The upcoming Halifax Collaborative Mental Health Conference both
exemplifies and showcases the kinds of changes that are currently taking
place in the Canadian healthcare system related to mental health.
After a decade of "talking about” the changes necessary to ensure
ongoing sustainability in the face of an ageing population and evermore
expensive and sophisticated tests and treatments, things are finally
happening in visible fashion, in virtually all areas of the country.
A cornerstone of change in all locales is "collaboration”. Such
collaboration is not narrow, but rather attempts to engage a broad swath
of society at large: family doctors, specialists, other healthcare
providers such as nurses, nurse practitioners, psychologists,
pharmacists, social workers, and perhaps most importantly, families and
In many ways, mental healthcare has been the "crucible” of
change…..perhaps largely because the need was so pressing, and the
existing delivery models so stretched, and even dysfunctional.
Fascinating to me has been the apparent willingness of the mental
health consumer population to accept, and even endorse, certain aspects
of the "medical model of care”. Historically, the term "medical model”
has conjured up values of paternalism, dogma, and elitism. Now, it
seems, there is exciting openness to some of the "good” things possible
from certain aspects of this model, particularly in the domain of
"chronic disease management”. Elements include active patient
engagement, self-management, goal-directed choice, recall systems,
planned proactive management, attention to routine primary care, and a
range of collaboratively-oriented providers.
It is fair to say that there is now more interest in mental health,
and in collaborative mental health models of care specifically, than has
ever been the case in Canada.
If this "cultural change” continues (and it surely will, if we expect
to enjoy the benefits of our publicly funded healthcare system) then
the next decade will likely witness a transformative change in mental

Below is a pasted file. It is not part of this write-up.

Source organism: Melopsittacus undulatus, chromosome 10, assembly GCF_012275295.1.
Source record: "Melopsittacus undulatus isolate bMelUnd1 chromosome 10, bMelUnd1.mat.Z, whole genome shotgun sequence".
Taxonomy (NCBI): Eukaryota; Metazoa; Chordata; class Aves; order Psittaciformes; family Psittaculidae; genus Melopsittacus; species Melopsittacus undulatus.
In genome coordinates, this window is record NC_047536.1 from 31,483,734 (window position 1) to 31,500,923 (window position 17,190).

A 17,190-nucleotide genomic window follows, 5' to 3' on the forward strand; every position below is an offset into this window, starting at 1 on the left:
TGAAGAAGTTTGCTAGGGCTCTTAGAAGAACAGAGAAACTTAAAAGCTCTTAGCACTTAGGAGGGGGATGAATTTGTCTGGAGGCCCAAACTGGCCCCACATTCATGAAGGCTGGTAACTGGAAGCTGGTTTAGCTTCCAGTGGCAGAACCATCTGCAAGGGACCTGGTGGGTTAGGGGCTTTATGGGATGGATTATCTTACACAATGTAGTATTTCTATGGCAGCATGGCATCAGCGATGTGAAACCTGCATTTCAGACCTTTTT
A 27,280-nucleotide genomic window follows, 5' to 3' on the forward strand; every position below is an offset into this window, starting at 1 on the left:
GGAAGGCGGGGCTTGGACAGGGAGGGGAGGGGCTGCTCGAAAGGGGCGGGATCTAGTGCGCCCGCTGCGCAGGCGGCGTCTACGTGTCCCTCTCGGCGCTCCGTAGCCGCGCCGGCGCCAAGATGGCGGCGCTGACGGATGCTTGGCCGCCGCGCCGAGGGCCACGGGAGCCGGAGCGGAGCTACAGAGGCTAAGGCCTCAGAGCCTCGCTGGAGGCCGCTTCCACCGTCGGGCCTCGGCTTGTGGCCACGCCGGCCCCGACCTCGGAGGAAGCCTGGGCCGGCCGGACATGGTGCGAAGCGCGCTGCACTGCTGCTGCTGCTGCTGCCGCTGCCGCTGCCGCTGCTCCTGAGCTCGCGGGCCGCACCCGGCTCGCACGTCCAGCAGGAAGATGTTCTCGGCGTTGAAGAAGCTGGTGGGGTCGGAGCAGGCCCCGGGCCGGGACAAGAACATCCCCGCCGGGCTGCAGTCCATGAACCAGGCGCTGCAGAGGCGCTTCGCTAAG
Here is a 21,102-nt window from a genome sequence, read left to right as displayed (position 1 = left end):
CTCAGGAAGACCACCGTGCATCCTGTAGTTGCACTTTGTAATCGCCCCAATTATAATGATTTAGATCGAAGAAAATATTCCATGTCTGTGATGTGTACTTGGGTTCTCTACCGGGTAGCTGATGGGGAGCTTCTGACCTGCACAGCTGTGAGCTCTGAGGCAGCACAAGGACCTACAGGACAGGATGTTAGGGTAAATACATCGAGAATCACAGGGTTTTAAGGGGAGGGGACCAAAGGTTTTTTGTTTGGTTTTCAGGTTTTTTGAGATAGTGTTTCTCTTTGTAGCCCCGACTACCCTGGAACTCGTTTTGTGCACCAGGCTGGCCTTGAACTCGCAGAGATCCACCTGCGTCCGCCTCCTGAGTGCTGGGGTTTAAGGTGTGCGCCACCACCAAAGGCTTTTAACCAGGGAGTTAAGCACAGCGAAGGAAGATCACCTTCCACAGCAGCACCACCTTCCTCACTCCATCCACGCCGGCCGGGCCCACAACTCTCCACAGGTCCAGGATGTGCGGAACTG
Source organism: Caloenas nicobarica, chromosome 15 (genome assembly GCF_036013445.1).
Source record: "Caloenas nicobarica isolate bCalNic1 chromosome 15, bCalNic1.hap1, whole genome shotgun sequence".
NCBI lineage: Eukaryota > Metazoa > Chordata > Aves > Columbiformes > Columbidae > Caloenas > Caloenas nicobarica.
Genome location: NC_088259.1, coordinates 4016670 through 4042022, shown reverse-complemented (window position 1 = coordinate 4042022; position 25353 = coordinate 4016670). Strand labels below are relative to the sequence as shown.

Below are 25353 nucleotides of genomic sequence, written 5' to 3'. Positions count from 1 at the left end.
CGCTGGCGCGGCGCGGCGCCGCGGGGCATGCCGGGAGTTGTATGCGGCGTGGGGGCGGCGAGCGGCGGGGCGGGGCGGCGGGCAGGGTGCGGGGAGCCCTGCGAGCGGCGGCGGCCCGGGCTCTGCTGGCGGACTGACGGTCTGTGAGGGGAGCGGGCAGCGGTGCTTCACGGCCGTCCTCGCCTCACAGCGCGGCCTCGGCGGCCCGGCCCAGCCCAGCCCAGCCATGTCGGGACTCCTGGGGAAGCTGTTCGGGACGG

health service delivery, and in stigma reduction as well.
In my province alone (British Columbia), some noteworthy developments have been:
and supported office change for family doctors and their Medical Office
Assistants (MOA). These have been extremely well received, and are
available under "Practice Support Program’ at www.gpscbc.ca.
One particularly exciting element of the "Adult Mental Health Module”
is the provision for MOAs to take the "Mental Health First Aid Course”.
This course helps to educate and sensitize MOAs with respect to
prioritizing appointment-making, waiting room environment, signage,
conflict resolution, etc. This truly brings MOAs into the
on the above, more and more shared care models between family doctors
and psychiatrists, and more recently psychologists, pharmacists, and
nurses, are being discussed, or being planned, or exist. There is an
expectation that this direction will continue, and will expand.
- The "Bounceback” program of peer cousellors, who connect to patients by phone, has been well-received, and is expanding.(www.cmha.bc.ca/bounceback).
"Child and Adolescent Mental Health Module” is nearly complete, and
will complement the adult module, and likewise encourage collaboration.
It should eventually be available on the gpsc website.
to family doctors and psychiatrists are increasingly being aligned to
support collaboration. We believe this will not only ensure
sustainability of our publicly funded system, but improve the patient
journey, and provider work-life. Still largely outside the
publicly-funded umbrella are psychologists and others, although creative
solutions are beginning to appear.
Similar initiatives are ongoing in other parts of Canada, and venues
such as the Halifax Conference allow us to learn from each other, and
both drive and spread change. On behalf of the Shared Care Mental
Health Committee (College of Family Physicians of Canada, and Canadian
Psychiatric Association) we are happy to engage in dialogue with our
To quote an old American proverb: If you don’t believe in cooperation, watch what happens to a wagon when one wheel comes off.
Together, we are stronger.